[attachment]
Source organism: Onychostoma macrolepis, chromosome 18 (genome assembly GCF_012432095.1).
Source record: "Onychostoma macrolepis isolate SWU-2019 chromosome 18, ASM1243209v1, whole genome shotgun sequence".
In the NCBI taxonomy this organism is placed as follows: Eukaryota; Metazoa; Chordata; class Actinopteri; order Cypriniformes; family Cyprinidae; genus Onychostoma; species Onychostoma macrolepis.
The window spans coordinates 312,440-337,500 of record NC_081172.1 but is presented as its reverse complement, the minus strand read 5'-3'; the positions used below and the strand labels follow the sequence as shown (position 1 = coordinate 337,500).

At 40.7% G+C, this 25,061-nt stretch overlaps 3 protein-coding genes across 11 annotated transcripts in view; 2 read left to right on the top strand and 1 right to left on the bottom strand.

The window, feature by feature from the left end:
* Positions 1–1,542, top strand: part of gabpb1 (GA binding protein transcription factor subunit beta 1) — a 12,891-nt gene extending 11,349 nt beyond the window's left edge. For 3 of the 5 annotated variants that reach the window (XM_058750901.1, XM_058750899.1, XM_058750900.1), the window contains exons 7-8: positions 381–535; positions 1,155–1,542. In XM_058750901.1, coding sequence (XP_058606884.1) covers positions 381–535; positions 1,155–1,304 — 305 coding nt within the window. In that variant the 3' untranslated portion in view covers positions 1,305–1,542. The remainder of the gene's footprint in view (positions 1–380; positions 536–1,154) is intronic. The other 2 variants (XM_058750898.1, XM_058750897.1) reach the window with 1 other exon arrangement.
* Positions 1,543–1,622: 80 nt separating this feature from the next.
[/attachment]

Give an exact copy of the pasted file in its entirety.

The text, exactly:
Source organism: Onychostoma macrolepis, chromosome 18 (genome assembly GCF_012432095.1).
Source record: "Onychostoma macrolepis isolate SWU-2019 chromosome 18, ASM1243209v1, whole genome shotgun sequence".
In the NCBI taxonomy this organism is placed as follows: Eukaryota; Metazoa; Chordata; class Actinopteri; order Cypriniformes; family Cyprinidae; genus Onychostoma; species Onychostoma macrolepis.
The window spans coordinates 312,440-337,500 of record NC_081172.1 but is presented as its reverse complement, the minus strand read 5'-3'; the positions used below and the strand labels follow the sequence as shown (position 1 = coordinate 337,500).

At 40.7% G+C, this 25,061-nt stretch overlaps 3 protein-coding genes across 11 annotated transcripts in view; 2 read left to right on the top strand and 1 right to left on the bottom strand.

The window, feature by feature from the left end:
* Positions 1–1,542, top strand: part of gabpb1 (GA binding protein transcription factor subunit beta 1) — a 12,891-nt gene extending 11,349 nt beyond the window's left edge. For 3 of the 5 annotated variants that reach the window (XM_058750901.1, XM_058750899.1, XM_058750900.1), the window contains exons 7-8: positions 381–535; positions 1,155–1,542. In XM_058750901.1, coding sequence (XP_058606884.1) covers positions 381–535; positions 1,155–1,304 — 305 coding nt within the window. In that variant the 3' untranslated portion in view covers positions 1,305–1,542. The remainder of the gene's footprint in view (positions 1–380; positions 536–1,154) is intronic. The other 2 variants (XM_058750898.1, XM_058750897.1) reach the window with 1 other exon arrangement.
* Positions 1,543–1,622: 80 nt separating this feature from the next.